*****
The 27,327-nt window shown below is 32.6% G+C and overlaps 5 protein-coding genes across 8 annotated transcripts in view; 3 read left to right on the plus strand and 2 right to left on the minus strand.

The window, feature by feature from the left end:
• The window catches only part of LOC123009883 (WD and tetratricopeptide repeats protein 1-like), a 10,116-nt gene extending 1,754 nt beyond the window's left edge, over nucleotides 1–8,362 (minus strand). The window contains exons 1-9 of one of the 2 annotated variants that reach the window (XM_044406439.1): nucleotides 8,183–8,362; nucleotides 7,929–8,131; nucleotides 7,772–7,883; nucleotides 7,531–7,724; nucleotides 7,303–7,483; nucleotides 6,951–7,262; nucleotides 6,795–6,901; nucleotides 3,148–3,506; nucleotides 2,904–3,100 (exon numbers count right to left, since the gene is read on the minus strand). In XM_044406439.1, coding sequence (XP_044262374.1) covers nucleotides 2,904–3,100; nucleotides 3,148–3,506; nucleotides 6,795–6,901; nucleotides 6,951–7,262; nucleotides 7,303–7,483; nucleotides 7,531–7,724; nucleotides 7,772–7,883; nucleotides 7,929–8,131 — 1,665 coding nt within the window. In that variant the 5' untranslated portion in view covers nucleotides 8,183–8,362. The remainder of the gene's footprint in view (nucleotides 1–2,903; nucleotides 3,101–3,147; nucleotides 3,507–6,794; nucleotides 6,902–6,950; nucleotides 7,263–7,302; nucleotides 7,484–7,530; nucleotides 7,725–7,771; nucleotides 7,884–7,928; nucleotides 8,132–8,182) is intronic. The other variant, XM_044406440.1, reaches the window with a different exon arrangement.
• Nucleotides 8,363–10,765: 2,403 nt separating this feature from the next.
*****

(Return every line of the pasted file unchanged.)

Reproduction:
The 27,327-nt window shown below is 32.6% G+C and overlaps 5 protein-coding genes across 8 annotated transcripts in view; 3 read left to right on the plus strand and 2 right to left on the minus strand.

The window, feature by feature from the left end:
• The window catches only part of LOC123009883 (WD and tetratricopeptide repeats protein 1-like), a 10,116-nt gene extending 1,754 nt beyond the window's left edge, over nucleotides 1–8,362 (minus strand). The window contains exons 1-9 of one of the 2 annotated variants that reach the window (XM_044406439.1): nucleotides 8,183–8,362; nucleotides 7,929–8,131; nucleotides 7,772–7,883; nucleotides 7,531–7,724; nucleotides 7,303–7,483; nucleotides 6,951–7,262; nucleotides 6,795–6,901; nucleotides 3,148–3,506; nucleotides 2,904–3,100 (exon numbers count right to left, since the gene is read on the minus strand). In XM_044406439.1, coding sequence (XP_044262374.1) covers nucleotides 2,904–3,100; nucleotides 3,148–3,506; nucleotides 6,795–6,901; nucleotides 6,951–7,262; nucleotides 7,303–7,483; nucleotides 7,531–7,724; nucleotides 7,772–7,883; nucleotides 7,929–8,131 — 1,665 coding nt within the window. In that variant the 5' untranslated portion in view covers nucleotides 8,183–8,362. The remainder of the gene's footprint in view (nucleotides 1–2,903; nucleotides 3,101–3,147; nucleotides 3,507–6,794; nucleotides 6,902–6,950; nucleotides 7,263–7,302; nucleotides 7,484–7,530; nucleotides 7,725–7,771; nucleotides 7,884–7,928; nucleotides 8,132–8,182) is intronic. The other variant, XM_044406440.1, reaches the window with a different exon arrangement.
• Nucleotides 8,363–10,765: 2,403 nt separating this feature from the next.